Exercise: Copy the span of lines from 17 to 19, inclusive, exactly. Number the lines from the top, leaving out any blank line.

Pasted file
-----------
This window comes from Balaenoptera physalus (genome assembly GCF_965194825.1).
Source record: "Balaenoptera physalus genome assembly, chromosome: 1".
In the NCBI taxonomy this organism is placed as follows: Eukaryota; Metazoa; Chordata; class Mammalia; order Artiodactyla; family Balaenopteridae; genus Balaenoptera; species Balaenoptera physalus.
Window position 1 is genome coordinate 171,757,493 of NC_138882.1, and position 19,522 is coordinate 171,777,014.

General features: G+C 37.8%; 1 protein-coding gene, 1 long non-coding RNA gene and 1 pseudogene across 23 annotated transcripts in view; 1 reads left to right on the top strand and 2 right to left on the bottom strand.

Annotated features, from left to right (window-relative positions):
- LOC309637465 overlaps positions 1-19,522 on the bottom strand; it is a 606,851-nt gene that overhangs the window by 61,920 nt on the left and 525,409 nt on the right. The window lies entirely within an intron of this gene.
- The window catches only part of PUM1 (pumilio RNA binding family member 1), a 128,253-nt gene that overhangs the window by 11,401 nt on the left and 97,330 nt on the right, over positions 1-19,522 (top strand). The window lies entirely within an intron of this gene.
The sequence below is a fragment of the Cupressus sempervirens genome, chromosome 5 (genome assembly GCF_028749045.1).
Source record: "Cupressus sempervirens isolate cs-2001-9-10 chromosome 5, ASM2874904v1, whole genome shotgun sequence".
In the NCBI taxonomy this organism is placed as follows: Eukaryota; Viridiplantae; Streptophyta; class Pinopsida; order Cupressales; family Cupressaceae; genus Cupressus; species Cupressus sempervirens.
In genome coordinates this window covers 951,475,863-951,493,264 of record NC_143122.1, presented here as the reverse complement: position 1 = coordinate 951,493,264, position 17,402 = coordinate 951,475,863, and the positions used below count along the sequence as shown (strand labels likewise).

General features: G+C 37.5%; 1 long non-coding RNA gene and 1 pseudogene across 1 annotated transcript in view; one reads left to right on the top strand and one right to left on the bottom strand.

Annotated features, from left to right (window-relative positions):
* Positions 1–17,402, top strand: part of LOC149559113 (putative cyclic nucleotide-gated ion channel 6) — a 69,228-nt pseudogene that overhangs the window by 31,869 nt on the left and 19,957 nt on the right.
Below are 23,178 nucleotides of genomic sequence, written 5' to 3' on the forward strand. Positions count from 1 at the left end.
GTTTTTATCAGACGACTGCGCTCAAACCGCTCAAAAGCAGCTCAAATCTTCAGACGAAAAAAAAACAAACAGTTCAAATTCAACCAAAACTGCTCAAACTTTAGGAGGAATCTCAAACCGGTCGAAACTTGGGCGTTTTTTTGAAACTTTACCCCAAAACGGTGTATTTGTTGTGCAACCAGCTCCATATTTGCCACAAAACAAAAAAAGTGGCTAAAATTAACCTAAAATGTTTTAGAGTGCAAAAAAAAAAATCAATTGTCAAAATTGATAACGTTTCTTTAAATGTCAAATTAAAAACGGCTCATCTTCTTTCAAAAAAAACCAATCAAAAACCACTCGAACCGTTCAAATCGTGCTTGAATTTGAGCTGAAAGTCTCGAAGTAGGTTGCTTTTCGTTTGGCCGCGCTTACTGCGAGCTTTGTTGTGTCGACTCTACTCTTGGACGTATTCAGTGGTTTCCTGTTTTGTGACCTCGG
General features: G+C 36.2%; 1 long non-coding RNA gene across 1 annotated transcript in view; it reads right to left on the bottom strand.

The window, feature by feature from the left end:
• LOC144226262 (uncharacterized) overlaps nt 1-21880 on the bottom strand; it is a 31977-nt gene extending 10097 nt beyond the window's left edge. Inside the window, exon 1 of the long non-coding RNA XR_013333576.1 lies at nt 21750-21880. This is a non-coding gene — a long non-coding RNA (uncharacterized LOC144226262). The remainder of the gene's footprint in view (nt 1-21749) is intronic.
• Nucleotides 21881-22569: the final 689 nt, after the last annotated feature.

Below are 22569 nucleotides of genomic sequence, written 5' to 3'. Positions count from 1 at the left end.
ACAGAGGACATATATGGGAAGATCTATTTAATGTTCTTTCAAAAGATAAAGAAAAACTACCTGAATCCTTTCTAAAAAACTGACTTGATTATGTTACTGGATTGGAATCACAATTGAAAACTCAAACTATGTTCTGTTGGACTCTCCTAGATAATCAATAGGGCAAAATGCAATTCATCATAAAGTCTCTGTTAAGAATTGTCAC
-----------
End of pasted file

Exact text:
GTTTTTATCAGACGACTGCGCTCAAACCGCTCAAAAGCAGCTCAAATCTTCAGACGAAAAAAAAACAAACAGTTCAAATTCAACCAAAACTGCTCAAACTTTAGGAGGAATCTCAAACCGGTCGAAACTTGGGCGTTTTTTTGAAACTTTACCCCAAAACGGTGTATTTGTTGTGCAACCAGCTCCATATTTGCCACAAAACAAAAAAAGTGGCTAAAATTAACCTAAAATGTTTTAGAGTGCAAAAAAAAAAATCAATTGTCAAAATTGATAACGTTTCTTTAAATGTCAAATTAAAAACGGCTCATCTTCTTTCAAAAAAAACCAATCAAAAACCACTCGAACCGTTCAAATCGTGCTTGAATTTGAGCTGAAAGTCTCGAAGTAGGTTGCTTTTCGTTTGGCCGCGCTTACTGCGAGCTTTGTTGTGTCGACTCTACTCTTGGACGTATTCAGTGGTTTCCTGTTTTGTGACCTCGG
General features: G+C 36.2%; 1 long non-coding RNA gene across 1 annotated transcript in view; it reads right to left on the bottom strand.

The window, feature by feature from the left end: